Mentalization-based treatment in groups for adolescents with borderline personality disorder: a randomized controlled trial

Emma Beck*, Sune Bo, Mie Sedoc Jørgensen, Matthias Gondan, Stig Poulsen, Ole Jakob Storebø, Christian Fjellerad Andersen, Espen Folmo, Carla Sharp, Jesper Pedersen, Erik Simonsen

*Corresponding author for this work

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Background: Borderline personality disorder (BPD) typically onsets in adolescence and predicts later functional disability in adulthood. Highly structured evidence-based psychotherapeutic programs, including mentalization-based treatment (MBT), are first choice treatment. The efficacy of MBT for BPD has mainly been tested with adults, and no RCT has examined the effectiveness of MBT in groups (MBT-G) for adolescent BPD. Method: A total of 112 adolescents (111 females) with BPD (106) or BPD symptoms ≥4 DSM-5 criteria (5) referred to child and adolescent psychiatric outpatient clinics were randomized to a 1-year MBT-G, consisting of three introductory, psychoeducative sessions, 37 weekly group sessions, five individual case formulation sessions, and six group sessions for caregivers, or treatment as usual (TAU) with at least 12 monthly individual sessions. The primary outcome was the score on the borderline personality features scale for children (BPFS-C); secondary outcomes included self-harm, depression, externalizing and internalizing symptoms (all self-report), caregiver reports, social functioning, and borderline symptoms rated by blinded clinicians. Outcome assessments were made at baseline, after 10, 20, and 30 weeks, and at end of treatment (EOT). The identifier is NCT02068326. Results: At EOT, the primary outcome was 71.3 (SD = 15.0) in the MBT-G group and 71.3 (SD = 15.2) in the TAU group (adjusted mean difference 0.4 BPFS-C units in favor of MBT-G, 95% confidence interval −6.3 to 7.1, p =.91). No significant group differences were found in the secondary outcomes. 29% in both groups remitted. 29% of the MBT group completed less than half of the sessions compared with 7% of the control group. Conclusions: There is no indication for superiority of either therapy method. The low remission rate points to the importance of continued research into early intervention. Specifically, retention problems need to be addressed.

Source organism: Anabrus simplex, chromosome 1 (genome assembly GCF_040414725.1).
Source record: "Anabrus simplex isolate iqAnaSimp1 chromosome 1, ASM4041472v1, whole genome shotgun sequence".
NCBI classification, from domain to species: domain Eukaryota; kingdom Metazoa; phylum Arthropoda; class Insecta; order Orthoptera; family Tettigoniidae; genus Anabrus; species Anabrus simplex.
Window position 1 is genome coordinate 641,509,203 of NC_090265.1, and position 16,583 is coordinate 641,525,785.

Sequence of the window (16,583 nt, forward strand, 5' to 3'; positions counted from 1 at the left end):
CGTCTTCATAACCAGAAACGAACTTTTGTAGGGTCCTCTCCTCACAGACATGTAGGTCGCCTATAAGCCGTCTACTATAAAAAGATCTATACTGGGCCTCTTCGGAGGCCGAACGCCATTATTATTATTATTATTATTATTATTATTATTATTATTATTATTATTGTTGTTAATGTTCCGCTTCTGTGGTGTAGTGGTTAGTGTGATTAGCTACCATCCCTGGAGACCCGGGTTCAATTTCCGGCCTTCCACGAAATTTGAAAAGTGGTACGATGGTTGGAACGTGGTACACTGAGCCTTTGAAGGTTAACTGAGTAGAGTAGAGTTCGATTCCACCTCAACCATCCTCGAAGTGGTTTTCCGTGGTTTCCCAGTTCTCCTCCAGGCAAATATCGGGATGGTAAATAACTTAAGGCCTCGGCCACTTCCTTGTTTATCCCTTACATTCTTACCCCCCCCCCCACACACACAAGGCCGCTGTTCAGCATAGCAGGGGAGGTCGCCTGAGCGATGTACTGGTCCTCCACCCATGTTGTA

Original languageEnglish
JournalJournal of Child Psychology and Psychiatry and Allied Disciplines
Issue number5
Pages (from-to)594-604
Publication statusPublished - May 2020


  • adolescence
  • borderline personality disorder
  • group psychotherapy
  • Mentalization-based treatment
  • mentalizing


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